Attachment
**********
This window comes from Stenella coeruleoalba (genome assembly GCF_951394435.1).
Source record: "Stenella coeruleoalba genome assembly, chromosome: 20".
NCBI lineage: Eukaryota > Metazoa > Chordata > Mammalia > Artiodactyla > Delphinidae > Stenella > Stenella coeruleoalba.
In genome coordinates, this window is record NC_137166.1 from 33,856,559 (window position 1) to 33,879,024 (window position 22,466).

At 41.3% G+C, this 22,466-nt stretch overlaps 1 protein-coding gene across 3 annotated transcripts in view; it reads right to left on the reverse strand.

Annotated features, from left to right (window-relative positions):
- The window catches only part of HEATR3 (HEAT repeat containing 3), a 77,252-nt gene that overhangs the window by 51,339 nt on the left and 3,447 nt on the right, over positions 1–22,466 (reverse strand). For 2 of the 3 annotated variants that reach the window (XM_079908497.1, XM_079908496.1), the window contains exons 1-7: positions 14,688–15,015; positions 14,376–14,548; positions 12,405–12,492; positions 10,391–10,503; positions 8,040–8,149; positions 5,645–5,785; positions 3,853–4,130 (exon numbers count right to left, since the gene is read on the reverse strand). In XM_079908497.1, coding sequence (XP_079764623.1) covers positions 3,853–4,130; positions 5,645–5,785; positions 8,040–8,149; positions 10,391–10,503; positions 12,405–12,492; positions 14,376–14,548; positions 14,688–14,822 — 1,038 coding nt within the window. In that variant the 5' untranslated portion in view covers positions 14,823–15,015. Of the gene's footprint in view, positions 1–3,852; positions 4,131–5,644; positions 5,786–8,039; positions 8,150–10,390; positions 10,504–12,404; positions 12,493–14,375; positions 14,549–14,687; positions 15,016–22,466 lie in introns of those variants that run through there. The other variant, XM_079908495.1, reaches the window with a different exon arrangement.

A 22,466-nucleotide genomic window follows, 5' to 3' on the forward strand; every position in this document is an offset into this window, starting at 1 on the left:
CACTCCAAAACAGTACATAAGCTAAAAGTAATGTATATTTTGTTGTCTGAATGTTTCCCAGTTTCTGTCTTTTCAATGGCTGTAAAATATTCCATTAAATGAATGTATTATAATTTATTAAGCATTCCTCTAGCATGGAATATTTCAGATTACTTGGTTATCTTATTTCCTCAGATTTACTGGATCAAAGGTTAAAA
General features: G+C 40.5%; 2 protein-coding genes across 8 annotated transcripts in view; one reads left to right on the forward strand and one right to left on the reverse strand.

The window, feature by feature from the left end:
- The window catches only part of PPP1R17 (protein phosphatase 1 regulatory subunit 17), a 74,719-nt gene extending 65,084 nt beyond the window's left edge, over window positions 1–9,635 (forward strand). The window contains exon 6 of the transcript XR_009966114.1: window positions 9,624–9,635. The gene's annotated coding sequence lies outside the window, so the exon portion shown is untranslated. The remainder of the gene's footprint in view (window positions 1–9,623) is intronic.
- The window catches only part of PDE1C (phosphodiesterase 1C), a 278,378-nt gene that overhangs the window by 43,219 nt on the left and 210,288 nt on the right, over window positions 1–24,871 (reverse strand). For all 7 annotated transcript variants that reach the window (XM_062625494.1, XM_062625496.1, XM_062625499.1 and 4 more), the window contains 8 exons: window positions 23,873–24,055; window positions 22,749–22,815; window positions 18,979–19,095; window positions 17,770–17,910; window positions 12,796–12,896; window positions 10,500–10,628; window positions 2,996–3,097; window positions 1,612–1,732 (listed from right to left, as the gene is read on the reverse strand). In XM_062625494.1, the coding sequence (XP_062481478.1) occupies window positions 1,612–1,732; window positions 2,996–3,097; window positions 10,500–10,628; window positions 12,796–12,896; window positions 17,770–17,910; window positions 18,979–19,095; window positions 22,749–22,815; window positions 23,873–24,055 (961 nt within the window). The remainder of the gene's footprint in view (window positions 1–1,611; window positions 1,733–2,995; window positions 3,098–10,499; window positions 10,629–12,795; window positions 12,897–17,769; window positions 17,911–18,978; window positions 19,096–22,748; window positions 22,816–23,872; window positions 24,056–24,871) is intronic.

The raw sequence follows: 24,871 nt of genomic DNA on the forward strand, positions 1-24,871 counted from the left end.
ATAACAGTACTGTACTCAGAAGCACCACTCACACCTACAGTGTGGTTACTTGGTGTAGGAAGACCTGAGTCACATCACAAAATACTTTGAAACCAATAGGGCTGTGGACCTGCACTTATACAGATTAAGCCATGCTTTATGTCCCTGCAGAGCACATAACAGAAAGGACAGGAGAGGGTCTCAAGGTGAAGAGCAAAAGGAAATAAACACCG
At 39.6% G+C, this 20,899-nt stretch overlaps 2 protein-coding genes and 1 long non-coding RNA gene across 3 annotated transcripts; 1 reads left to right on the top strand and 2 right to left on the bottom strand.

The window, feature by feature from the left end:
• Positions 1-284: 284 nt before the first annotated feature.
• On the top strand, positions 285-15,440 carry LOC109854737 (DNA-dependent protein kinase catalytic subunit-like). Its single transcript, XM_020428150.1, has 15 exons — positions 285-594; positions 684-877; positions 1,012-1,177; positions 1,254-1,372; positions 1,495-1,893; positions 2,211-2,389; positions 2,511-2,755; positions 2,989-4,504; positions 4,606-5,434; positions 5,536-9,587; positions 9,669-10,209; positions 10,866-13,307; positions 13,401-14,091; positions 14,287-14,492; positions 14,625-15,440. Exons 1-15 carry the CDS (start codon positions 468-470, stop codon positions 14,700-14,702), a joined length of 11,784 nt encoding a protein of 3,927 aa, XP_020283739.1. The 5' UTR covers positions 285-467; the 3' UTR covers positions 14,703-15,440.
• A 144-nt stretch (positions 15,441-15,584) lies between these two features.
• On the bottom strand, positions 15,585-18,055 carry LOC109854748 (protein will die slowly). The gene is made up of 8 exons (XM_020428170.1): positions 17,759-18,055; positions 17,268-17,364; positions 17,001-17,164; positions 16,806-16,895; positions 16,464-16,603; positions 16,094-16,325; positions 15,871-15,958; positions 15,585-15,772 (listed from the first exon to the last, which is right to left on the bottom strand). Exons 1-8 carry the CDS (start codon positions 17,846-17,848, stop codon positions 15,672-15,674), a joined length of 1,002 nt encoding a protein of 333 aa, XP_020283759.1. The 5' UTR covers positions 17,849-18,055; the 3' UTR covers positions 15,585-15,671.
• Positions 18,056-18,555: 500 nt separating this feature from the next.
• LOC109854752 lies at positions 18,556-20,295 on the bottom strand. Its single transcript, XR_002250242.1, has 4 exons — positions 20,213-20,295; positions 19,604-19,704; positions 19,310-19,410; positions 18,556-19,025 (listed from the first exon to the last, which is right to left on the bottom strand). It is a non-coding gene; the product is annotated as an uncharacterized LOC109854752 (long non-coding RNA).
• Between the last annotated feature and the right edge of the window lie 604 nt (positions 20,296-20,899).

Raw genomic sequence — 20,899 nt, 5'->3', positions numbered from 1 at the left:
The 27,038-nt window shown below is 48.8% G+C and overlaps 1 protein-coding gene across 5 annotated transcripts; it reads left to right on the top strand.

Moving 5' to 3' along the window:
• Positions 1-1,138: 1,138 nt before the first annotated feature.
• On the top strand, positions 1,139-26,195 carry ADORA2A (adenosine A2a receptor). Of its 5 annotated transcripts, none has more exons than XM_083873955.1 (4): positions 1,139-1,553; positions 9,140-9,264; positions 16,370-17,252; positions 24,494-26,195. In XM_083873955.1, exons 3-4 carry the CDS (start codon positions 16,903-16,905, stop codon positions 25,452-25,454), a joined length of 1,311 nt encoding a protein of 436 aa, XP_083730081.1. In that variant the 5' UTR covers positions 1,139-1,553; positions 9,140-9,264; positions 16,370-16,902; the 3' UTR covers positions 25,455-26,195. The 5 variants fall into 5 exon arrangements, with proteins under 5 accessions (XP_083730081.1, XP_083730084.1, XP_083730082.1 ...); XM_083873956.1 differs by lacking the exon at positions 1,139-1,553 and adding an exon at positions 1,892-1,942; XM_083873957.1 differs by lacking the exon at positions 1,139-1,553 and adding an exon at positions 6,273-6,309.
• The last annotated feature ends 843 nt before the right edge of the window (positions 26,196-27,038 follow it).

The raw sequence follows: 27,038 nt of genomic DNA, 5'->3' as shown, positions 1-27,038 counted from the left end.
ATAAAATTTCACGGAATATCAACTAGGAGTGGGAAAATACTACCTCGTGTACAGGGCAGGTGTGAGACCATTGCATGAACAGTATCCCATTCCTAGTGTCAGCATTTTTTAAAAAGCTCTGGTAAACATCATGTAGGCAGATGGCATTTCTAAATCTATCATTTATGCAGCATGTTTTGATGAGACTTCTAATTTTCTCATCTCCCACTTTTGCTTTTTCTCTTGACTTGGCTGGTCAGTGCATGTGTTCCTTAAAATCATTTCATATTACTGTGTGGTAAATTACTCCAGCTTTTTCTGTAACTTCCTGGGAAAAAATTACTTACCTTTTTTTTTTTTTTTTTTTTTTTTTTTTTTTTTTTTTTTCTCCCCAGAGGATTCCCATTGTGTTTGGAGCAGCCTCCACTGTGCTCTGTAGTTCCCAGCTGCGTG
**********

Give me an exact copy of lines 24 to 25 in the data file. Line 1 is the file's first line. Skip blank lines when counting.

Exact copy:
• Between the last annotated feature and the right edge of the window lie 604 nt (positions 20,296-20,899).

Raw genomic sequence — 20,899 nt, 5'->3', positions numbered from 1 at the left: